146. Memorandum of Conversation1


  • President Ford
  • Dr. Henry A. Kissinger, Secretary of State and Assistant to the President for National Security Affairs
  • Lt. General Brent Scowcroft, Deputy Assistant to the President for National Security Affairs

Kissinger: The sponsors of my [Kansas City] speech2 included NAACP, Labor, and so on, so it just wasn’t conservatives. They were up in arms over the CIA, and worried over Vietnam.

President: On the Middle East?

Kissinger: There was no great support for Israel. No great opposition either. But it is obvious that Israel is after me. [He discussed the Matti Golan book incident.]3 They must have known about the manuscript but they never told us. How did the documents leak?

President: As I read the articles, I thought we should demand a copy of the book.

Kissinger: Then we would have to confirm or deny it. We should demand a report of the issue. But not even the Soviets have leaked the substance of our discussions, however much it might have been to their advantage.

[Omitted here is further discussion of the Middle East and domestic politics.]

President: I told Sid Yates4 we would probably have to go to Geneva, and we have warned both of them about making military moves.

[Page 559]

Kissinger: I think I have to tell Gromyko we are prepared to go to Geneva.

President: He asked about Jordan. I showed him what we have given Israel and I said we have no apologies.

Kissinger: Asad replied to your letter of six weeks ago. I’ll send it in—with my MemCon.5 It is very friendly. You flattered them out of their minds by offering to meet him in connection with CSCE. He will send the Foreign Minister here after Rabin’s visit. We should hear him the end of June and announce the 1st of July.

I would tell Gromyko we wouldn’t have any separate maneuvers before Geneva, but we are not ready to discuss the impact of it before your consultations. Geneva wouldn’t be before late July or August.

President: Would that interfere with the Brezhnev summit?

Kissinger: Brezhnev seems in some trouble again. According to Congressman Bennett,6 he’s going into the hospital again.

You can’t cooperate with the Soviet Union on the Middle East beforehand or they will preempt us.

On SALT, we have to be careful not to drive the Soviets beyond a certain point. We are better off in coordinating a tough policy by keeping détente.

We would be better off if there was a right wing. Jackson is hurting us badly by going left. I think you are strong now—once you get off the Eastern seaboard you are in good shape. There were 5,000 people standing in front of the Statehouse. These people want to be proud of their President. They want the Republican convention in Kansas City.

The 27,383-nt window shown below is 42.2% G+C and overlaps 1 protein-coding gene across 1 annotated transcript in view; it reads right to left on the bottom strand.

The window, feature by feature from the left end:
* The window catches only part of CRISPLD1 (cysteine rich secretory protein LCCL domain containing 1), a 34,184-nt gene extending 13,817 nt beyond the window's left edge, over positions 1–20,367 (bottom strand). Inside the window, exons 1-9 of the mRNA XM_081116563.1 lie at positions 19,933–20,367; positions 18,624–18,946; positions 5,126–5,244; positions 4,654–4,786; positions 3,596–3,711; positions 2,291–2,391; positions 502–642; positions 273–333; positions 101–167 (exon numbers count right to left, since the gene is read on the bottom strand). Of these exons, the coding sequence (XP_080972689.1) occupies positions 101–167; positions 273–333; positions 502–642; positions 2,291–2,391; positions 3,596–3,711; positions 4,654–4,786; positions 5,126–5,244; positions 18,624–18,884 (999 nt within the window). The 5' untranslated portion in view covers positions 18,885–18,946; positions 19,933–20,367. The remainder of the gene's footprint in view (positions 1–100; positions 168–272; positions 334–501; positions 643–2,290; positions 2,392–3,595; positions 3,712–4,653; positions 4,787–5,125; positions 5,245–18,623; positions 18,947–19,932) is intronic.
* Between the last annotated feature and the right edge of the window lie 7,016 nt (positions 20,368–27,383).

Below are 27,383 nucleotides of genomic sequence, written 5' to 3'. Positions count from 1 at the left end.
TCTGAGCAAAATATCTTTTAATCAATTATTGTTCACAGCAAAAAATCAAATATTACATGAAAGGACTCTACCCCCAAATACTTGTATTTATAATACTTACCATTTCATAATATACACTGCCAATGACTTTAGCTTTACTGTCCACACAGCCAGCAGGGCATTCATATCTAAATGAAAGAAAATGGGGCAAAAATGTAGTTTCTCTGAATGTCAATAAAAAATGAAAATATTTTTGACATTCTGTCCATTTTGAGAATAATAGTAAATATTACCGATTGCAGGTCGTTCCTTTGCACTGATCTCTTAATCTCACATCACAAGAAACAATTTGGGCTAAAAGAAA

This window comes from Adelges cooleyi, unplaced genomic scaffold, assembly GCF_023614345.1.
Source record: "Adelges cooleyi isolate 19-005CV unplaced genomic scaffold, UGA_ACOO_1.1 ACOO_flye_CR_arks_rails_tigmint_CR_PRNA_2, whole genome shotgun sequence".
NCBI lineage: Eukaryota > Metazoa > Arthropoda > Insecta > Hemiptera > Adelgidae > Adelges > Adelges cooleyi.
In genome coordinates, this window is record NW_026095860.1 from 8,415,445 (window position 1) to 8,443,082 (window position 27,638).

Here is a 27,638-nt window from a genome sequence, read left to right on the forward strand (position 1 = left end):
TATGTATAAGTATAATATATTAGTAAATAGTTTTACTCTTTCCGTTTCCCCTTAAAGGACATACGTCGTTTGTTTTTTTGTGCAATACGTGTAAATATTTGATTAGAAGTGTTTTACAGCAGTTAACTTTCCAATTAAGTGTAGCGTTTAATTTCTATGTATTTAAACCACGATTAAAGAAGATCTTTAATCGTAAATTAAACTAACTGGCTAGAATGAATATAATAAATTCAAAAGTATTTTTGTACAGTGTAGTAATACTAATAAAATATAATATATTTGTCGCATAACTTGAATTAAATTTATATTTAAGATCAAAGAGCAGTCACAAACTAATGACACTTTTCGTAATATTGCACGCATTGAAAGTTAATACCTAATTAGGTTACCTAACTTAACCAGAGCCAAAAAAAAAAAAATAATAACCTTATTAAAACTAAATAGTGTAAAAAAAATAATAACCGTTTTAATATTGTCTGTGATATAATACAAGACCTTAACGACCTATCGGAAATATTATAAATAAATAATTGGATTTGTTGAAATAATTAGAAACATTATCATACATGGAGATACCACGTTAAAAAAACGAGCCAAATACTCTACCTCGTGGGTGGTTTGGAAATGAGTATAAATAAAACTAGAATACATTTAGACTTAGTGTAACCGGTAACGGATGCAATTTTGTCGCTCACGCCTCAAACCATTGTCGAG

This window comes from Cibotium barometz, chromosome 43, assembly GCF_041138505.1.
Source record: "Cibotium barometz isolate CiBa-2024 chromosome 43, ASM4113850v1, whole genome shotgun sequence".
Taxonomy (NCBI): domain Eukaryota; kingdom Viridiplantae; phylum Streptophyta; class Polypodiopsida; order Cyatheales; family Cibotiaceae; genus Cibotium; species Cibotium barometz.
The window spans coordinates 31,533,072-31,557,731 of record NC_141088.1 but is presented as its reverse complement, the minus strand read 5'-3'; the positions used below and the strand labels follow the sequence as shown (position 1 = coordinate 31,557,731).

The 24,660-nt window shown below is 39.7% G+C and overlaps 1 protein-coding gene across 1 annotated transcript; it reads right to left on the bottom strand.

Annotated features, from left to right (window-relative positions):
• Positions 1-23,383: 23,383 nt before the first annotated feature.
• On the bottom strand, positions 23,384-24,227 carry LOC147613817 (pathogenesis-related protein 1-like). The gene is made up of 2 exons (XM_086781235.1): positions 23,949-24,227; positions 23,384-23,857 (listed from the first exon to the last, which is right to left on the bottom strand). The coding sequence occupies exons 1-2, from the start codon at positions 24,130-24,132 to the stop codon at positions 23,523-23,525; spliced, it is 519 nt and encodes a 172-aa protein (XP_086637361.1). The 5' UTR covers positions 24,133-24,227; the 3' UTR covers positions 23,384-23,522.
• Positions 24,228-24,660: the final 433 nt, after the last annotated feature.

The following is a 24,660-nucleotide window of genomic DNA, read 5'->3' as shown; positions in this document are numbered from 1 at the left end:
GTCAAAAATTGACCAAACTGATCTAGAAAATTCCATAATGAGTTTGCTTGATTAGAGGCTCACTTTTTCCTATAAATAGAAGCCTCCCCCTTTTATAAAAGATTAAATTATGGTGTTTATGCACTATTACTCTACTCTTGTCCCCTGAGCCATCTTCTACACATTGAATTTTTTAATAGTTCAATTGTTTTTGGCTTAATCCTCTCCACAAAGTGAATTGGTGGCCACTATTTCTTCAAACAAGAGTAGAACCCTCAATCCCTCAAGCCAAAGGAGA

President: That’s not a bad idea.

Kissinger: I will have a rocky session with Gromyko because he will want a commitment on the Middle East.7

[Omitted here is Kissinger’s briefing for the President’s upcoming meeting with Johannes den Uyl, Prime Minister of the Netherlands.]

  1. Source: Ford Library, National Security Adviser, Memoranda of Conversations, 1973–1977, Box 11. Secret; Nodis. All brackets, except those inserted by the editor to indicate omitted passages, are in the original. The meeting was held in the Oval Office.
  2. On May 13, Kissinger delivered an address on “Strengthening the World Economic Structure” before the Kansas City International Relations Council. For the text, see Department of State Bulletin, June 2, 1975, pp. 713–719.
  3. Reference is to a book manuscript written by Matti Golan, an Israeli journalist. On May 13, The New York Times reported that Rabin had told his Cabinet that Kissinger “would probably have to resign and that Israeli-American relations would be seriously damaged if the material was made public.” (Terence Smith, “Israel Bars Publication of a Manuscript Disclosing Secret Remarks of Kissinger,” p. 2) See also Matti Golan, The Secret Conversations of Henry Kissinger: Step-by-Step Diplomacy in the Middle East (New York: Quadrangle, 1976).
  4. Congressman Sidney R. Yates (Democrat, Illinois). According to the President’s Daily Diary, Ford met with Yates at 12:01 p.m. on May 13 to discuss negotiations in the Middle East. (Ford Library, White House Office Files)
  5. Kissinger met Assad in Damascus on March 9 and 15 to discuss the Middle East peace process.
  6. Charles E. Bennett (Democrat, Florida).
  7. During a meeting with Ford at 9:25 a.m. on May 16, Kissinger continued to discuss his upcoming meeting with Gromyko: “The major problem will be Gromyko. He will have three things: CSCE, SALT, and the Middle East. CSCE is out of our hands; we are staying a step behind the Europeans. The only question is the date. The Soviet Union and France want 13 July. I would not spend more than three days. For everyone to give a speech would take 4–5 days.” The meeting then concluded with the following exchange: “[Kissinger:] I’ll agree to the last week of July with Gromyko, if nothing happens. You would come to the last two days and the signing ceremony. President: Can I put in my speech that this doesn’t involve territorial matters? Kissinger: No, it does not affect the Baltic states. We can brief the press on that, but Jackson and the like will hit us on that. On the Middle East, I will be tough with him.” (Ford Library, National Security Adviser, Memoranda of Conversations, 1973–1977, Box 11)